Wednesday, April 7, 2010

Magic, frustration and fun.

China has a way of reeling you in and keeping you.  There is something so compelling to me about this country.  I just can't stop looking at things, learning about the culture and wanting to know more.
We have moments that are almost surreal.  One day last fall, my windows were open and I heard beautiful music.  It was a traditional Chinese flute being played by someone, somewhere.  Another day, I heard a drum banging and looked out our window.  People dressed up in traditional Qing dynasty costumes were walking by in a wedding procession.  The magic includes people dancing in the parks, people doing traditional calligraphy on the sidewalk with water and so much more.  When I see those things, I just have a sense that I am in such a different place.  China is a place like no other.
We have had some surreal moments.  One night we were in a grocery store near a university.  There were some students there from Saudi Arabia.  Paul speaks a little Arabic so he greeted them.  Then we had a conversation with them in Chinese.  Two Arabs, two Americans, speaking Chinese to each other in China!  Amazing!
Studying another language gives you insight into things you have never noticed before.  Reading Bible stories in Chinese gives me insights and makes me notice things that I haven't noticed before.  Because I am a beginner in Chinese, I really pay attention to vocabulary.  It's just been an expander for me.
Of course there are frustrations.  Sometimes you wonder why the teacher just can not hear the tones you are trying so hard to reproduce.  She says "teng" and you say "teng."  Then she tells you that you said "tong."  You hear "teng" and you try to say it again and again she insists that you said "tong."  You have to accept that she is the native speaker and the teacher and that if she says you said "tong," then you said "tong."  Even if you secretly believe that didn't hear you correctly!
So there is magic, frustration and sometimes just sheer fun.  I don't want to be someone who is standing outside of the culture making fun of it.  But sometimes things are just so funny and fun!  Here are a few!

Yesterday, we were riding our bikes home from language school.  We came upon this restaurant that has a Chinese flag, Santa and a Coors sign! What a contrast! Yes, it's April and Santa is still all over the city.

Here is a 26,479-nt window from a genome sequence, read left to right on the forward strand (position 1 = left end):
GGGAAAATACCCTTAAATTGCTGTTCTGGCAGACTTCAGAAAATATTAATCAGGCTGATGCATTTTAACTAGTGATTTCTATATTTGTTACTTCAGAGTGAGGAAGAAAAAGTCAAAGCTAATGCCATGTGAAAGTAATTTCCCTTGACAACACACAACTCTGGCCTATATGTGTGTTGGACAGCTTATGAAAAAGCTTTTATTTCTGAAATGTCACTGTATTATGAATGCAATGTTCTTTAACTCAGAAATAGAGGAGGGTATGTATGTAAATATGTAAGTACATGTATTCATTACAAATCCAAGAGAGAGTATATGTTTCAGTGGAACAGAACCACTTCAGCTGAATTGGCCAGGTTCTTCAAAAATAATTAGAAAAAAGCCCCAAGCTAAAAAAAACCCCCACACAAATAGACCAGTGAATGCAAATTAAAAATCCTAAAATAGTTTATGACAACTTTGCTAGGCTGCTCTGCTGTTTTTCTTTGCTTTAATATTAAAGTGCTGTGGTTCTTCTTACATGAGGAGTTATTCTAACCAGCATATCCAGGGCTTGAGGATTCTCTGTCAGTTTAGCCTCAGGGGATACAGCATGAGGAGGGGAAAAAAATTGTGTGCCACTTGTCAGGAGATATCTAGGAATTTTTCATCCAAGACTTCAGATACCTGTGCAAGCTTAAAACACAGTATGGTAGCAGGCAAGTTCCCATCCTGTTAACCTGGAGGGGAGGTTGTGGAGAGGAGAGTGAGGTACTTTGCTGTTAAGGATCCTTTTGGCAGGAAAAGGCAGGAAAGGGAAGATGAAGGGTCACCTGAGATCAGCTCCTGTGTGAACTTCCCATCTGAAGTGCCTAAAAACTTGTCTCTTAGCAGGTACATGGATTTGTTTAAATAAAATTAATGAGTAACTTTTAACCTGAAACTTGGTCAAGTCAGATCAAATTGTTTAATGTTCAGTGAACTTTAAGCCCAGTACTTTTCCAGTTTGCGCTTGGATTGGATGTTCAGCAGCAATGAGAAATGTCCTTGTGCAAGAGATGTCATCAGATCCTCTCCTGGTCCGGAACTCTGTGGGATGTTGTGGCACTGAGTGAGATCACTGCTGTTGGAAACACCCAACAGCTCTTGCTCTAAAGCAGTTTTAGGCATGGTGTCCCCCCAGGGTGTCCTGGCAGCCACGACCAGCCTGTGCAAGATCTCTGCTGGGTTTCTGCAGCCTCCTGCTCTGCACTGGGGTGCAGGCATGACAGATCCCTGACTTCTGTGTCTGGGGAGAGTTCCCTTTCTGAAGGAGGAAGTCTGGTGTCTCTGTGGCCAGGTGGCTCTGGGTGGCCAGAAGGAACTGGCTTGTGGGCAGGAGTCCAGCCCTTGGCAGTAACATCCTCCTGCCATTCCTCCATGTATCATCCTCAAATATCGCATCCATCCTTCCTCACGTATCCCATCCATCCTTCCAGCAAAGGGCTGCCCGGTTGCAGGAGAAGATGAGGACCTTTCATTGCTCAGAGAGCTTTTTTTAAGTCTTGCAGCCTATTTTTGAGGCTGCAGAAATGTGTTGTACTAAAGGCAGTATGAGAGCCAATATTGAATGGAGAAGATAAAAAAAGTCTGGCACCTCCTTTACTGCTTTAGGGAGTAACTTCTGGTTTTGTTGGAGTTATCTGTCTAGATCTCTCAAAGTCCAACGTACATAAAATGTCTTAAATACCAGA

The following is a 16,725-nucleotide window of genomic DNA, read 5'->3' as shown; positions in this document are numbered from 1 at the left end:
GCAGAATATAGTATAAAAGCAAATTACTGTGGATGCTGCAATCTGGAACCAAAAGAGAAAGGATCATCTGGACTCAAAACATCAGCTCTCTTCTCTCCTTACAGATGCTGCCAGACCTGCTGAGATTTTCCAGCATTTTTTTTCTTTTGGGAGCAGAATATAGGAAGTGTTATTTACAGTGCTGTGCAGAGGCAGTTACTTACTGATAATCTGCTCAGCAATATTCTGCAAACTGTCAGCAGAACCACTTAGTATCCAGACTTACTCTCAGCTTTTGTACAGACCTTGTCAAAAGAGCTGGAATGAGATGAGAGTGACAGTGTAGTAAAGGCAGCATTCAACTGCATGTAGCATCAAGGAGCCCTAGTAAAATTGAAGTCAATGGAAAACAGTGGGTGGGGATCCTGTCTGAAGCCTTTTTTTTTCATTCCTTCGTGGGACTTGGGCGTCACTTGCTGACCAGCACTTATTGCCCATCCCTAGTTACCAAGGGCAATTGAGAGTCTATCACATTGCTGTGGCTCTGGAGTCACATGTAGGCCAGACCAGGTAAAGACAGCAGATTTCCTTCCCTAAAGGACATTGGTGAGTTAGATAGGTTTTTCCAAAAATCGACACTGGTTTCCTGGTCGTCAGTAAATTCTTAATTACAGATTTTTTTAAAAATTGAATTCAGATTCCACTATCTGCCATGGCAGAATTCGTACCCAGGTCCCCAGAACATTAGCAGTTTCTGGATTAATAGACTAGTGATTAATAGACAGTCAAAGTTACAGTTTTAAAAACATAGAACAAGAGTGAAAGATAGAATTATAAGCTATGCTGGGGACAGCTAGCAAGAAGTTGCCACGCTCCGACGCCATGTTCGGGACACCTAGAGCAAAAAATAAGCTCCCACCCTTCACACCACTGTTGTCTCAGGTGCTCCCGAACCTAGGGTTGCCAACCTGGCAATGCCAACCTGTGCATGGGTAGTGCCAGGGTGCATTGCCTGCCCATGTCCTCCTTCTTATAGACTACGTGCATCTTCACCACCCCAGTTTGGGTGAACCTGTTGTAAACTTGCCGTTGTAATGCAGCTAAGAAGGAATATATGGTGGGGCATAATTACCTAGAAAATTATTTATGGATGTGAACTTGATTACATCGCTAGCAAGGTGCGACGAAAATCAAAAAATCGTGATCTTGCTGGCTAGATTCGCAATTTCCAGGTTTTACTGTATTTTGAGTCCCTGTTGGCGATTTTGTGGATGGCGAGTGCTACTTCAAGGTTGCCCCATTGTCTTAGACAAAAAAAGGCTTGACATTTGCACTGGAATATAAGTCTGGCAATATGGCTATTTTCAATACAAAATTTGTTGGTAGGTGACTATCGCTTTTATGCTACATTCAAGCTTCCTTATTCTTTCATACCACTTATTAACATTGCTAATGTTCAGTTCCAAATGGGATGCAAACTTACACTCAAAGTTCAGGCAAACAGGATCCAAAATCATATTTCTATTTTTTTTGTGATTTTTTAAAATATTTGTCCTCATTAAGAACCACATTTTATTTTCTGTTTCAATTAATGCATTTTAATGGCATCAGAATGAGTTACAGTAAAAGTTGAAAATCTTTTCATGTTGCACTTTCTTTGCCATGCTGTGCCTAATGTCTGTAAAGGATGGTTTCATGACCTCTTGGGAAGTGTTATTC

On Monday, I was walking down a street near our home. Suddenly I came upon this man and his bucket of still gasping fish.  He knocked one over the head with his knife and then gutted it. I kind of gasped and laughed and told the Chinese woman that I was with that we would never see that in America!  Talk about fresh.  She couldn't believe how we get our fish from the supermarket. This man was nice enough to let me take his picture.
The chicken's behind him?  Someone's dinner last night.  Sorry, vegan and vegetarian readers!

Monkey paw plant.  Okay, I don't really know what it is called but trust me, it looked like monkey paws glued together.  I've never seen anything quite like it.  

Skin whitening cosmetics and Sephora.  Somehow I don't think this would fly in the US.  But it's really a cultural thing.  It's the equivalent of the western world's worshiping of tan skin.  Pale, white skin in many Asian countries is considered a beautiful thing.  It's a kind of social status, meaning literally that you don't work outside in the fields or streets.  Therefore you have pale skin.
In the western world, tan skin means you have money to have leisure.  You can ski, go to the beach, vacation in Hawaii.  Same value, different color skin.  But it does take me aback a little every time I see the "whitening" ingredients in soap, lotion, cosmetics.  We are already plenty white, so we check our labels to make sure we aren't buying it.

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